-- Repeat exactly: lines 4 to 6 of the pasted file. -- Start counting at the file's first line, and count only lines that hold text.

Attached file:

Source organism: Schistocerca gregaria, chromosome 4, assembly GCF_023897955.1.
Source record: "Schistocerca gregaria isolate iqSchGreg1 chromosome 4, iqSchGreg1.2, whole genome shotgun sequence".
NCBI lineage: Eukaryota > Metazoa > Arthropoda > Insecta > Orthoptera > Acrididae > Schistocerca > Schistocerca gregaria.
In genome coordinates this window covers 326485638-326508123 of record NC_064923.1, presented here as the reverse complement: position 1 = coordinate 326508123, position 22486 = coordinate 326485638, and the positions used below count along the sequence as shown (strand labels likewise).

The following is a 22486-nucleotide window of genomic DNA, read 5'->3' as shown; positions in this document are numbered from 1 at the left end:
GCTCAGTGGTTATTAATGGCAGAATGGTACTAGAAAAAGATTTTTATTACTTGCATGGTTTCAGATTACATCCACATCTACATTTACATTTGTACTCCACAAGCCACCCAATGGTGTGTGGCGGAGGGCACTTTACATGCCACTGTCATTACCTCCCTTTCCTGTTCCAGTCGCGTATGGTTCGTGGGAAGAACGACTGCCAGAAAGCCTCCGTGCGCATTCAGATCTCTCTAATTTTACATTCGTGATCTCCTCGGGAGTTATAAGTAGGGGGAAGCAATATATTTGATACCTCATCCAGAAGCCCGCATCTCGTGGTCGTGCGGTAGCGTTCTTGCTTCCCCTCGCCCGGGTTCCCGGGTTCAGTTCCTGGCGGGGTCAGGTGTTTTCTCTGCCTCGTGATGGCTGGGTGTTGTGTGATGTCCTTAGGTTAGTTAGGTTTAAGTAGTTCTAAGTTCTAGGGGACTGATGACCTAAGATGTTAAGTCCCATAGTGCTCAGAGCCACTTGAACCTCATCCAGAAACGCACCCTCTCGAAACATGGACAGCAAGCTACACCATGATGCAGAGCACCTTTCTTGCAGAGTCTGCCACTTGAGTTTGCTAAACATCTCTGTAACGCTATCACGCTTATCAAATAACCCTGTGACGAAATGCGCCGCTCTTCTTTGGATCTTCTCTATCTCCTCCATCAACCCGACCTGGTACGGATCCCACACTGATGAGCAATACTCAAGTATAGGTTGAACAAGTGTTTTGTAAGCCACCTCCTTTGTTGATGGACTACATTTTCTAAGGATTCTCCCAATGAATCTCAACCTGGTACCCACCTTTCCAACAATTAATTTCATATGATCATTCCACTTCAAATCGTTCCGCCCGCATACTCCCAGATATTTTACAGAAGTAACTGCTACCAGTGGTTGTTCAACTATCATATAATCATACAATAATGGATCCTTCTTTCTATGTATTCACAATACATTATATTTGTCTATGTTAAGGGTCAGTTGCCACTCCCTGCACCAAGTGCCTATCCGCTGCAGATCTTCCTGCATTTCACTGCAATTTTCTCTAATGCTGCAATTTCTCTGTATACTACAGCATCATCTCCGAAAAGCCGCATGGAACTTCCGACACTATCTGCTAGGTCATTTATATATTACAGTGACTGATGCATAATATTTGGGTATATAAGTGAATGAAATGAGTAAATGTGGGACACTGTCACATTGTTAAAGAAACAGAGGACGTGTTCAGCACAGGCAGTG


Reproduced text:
In genome coordinates this window covers 326485638-326508123 of record NC_064923.1, presented here as the reverse complement: position 1 = coordinate 326508123, position 22486 = coordinate 326485638, and the positions used below count along the sequence as shown (strand labels likewise).

The following is a 22486-nucleotide window of genomic DNA, read 5'->3' as shown; positions in this document are numbered from 1 at the left end:
GCTCAGTGGTTATTAATGGCAGAATGGTACTAGAAAAAGATTTTTATTACTTGCATGGTTTCAGATTACATCCACATCTACATTTACATTTGTACTCCACAAGCCACCCAATGGTGTGTGGCGGAGGGCACTTTACATGCCACTGTCATTACCTCCCTTTCCTGTTCCAGTCGCGTATGGTTCGTGGGAAGAACGACTGCCAGAAAGCCTCCGTGCGCATTCAGATCTCTCTAATTTTACATTCGTGATCTCCTCGGGAGTTATAAGTAGGGGGAAGCAATATATTTGATACCTCATCCAGAAGCCCGCATCTCGTGGTCGTGCGGTAGCGTTCTTGCTTCCCCTCGCCCGGGTTCCCGGGTTCAGTTCCTGGCGGGGTCAGGTGTTTTCTCTGCCTCGTGATGGCTGGGTGTTGTGTGATGTCCTTAGGTTAGTTAGGTTTAAGTAGTTCTAAGTTCTAGGGGACTGATGACCTAAGATGTTAAGTCCCATAGTGCTCAGAGCCACTTGAACCTCATCCAGAAACGCACCCTCTCGAAACATGGACAGCAAGCTACACCATGATGCAGAGCACCTTTCTTGCAGAGTCTGCCACTTGAGTTTGCTAAACATCTCTGTAACGCTATCACGCTTATCAAATAACCCTGTGACGAAATGCGCCGCTCTTCTTTGGATCTTCTCTATCTCCTCCATCAACCCGACCTGGTACGGATCCCACACTGATGAGCAATACTCAAGTATAGGTTGAACAAGTGTTTTGTAAGCCACCTCCTTTGTTGATGGACTACATTTTCTAAGGATTCTCCCAATGAATCTCAACCTGGTACCCACCTTTCCAACAATTAATTTCATATGATCATTCCACTTCAAATCGTTCCGCCCGCATACTCCCAGATATTTTACAGAAGTAACTGCTACCAGTGGTTGTTCAACTATCATATAATCATACAATAATGGATCCTTCTTTCTATGTATTCACAATACATTATATTTGTCTATGTTAAGGGTCAGTTGCCACTCCCTGCACCAAGTGCCTATCCGCTGCAGATCTTCCTGCATTTCACTGCAATTTTCTCTAATGCTGCAATTTCTCTGTATACTACAGCATCATCTCCGAAAAGCCGCATGGAACTTCCGACACTATCTGCTAGGTCATTTATATATTACAGTGACTGATGCATAATATTTGGGTATATAAGTGAATGAAATGAGTAAATGTGGGACACTGTCACATTGTTAAAGAAACAGAGGACGTGTTCAGCACAGGCAGTG